Grab the PS3 version of FIFA 13 and you get access to Move motion controls, letting you map out off-the-ball runs with arrows and tactic onscreen overlays. It’s fine, but a bit too chaotic to merit more than just a quick game or two. Kinect for Xbox 360 is integrated a little more naturally, taking voice commands to bark out managerial options. You can shout out substitutions or map custom tactics to key phrases, letting you make changes on the fly without delving into menu screens as often as before. More fun is the way Kinect interacts with the referee; if you’ve got a potty mouth, the game will pick up on this, and while you won’t be overtly penalised for it, you’ll find less decisions go your way if you’ve been cussing and cursing a bit. Of course, it’s an optional feature, but its seamless integration makes it worthwhile.Visually, FIFA 13 retains the high standards set by its predecessors. As per usual, EA’s licensing might means all the proper kits and player likenesses are in place, but with the current generation of consoles now in their twilight years, it’s not a marked improvement over earlier versions. Their a numerous small improvements throughout (clearer menu systems, a wider variety of player animations), but nothing more than a solid continuation of the series’ consistently strong graphics. Likewise, the commentary is as sterling as ever, and remains the high-watermark for sporting gaming commentary across the genre.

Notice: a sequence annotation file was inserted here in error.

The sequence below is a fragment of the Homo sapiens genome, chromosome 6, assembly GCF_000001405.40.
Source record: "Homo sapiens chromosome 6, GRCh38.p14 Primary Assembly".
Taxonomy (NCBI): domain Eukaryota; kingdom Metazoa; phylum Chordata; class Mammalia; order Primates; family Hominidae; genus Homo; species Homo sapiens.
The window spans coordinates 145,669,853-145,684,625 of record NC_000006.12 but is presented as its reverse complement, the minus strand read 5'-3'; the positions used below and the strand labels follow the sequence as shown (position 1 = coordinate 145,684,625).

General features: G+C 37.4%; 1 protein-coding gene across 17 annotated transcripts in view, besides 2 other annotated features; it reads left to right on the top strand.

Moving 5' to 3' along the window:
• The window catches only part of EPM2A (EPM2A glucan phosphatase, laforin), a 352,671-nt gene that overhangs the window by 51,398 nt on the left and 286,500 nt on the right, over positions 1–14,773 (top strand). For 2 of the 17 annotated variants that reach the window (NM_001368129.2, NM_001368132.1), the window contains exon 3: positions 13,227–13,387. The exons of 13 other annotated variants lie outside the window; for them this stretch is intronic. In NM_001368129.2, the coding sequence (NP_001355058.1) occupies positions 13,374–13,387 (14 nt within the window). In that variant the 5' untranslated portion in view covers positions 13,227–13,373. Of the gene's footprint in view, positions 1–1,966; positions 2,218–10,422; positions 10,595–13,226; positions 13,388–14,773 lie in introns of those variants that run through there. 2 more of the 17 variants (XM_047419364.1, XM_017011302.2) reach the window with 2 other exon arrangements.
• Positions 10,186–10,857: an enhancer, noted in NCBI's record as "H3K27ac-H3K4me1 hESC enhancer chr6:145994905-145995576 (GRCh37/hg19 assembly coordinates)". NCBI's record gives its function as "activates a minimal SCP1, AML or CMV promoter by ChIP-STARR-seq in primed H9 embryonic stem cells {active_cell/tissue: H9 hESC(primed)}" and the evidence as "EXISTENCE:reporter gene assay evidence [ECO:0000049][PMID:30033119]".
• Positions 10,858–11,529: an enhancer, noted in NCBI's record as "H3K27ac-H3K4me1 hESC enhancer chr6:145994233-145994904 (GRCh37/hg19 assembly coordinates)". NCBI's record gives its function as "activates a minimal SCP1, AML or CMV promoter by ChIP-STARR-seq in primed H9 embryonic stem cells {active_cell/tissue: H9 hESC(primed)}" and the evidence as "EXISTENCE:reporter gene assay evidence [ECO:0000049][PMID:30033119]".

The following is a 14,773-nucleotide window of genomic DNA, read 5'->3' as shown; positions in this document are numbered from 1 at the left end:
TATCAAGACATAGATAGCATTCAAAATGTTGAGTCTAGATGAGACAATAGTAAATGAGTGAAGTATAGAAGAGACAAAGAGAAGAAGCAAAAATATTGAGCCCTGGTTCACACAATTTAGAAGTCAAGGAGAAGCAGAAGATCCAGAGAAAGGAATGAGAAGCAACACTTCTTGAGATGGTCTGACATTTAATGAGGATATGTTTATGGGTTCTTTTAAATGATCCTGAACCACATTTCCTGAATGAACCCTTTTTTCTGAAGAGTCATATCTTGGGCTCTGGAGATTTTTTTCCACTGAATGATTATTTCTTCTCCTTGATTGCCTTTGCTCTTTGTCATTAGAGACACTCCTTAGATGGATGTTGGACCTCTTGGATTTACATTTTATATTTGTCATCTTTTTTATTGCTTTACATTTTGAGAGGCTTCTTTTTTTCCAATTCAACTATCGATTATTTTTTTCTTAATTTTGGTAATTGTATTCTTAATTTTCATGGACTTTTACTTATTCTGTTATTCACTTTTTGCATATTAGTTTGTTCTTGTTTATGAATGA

FIFA 13 is mostly an incremental update, but the changes made are still significant improvements. When you’re building on a blueprint as near-flawless as that of FIFA 12, that’s no bad thing. FIFA 13 is again awarded the Golden Boot this season. Time to renew that season ticket.
By Gerald Lynch | October 5th, 2012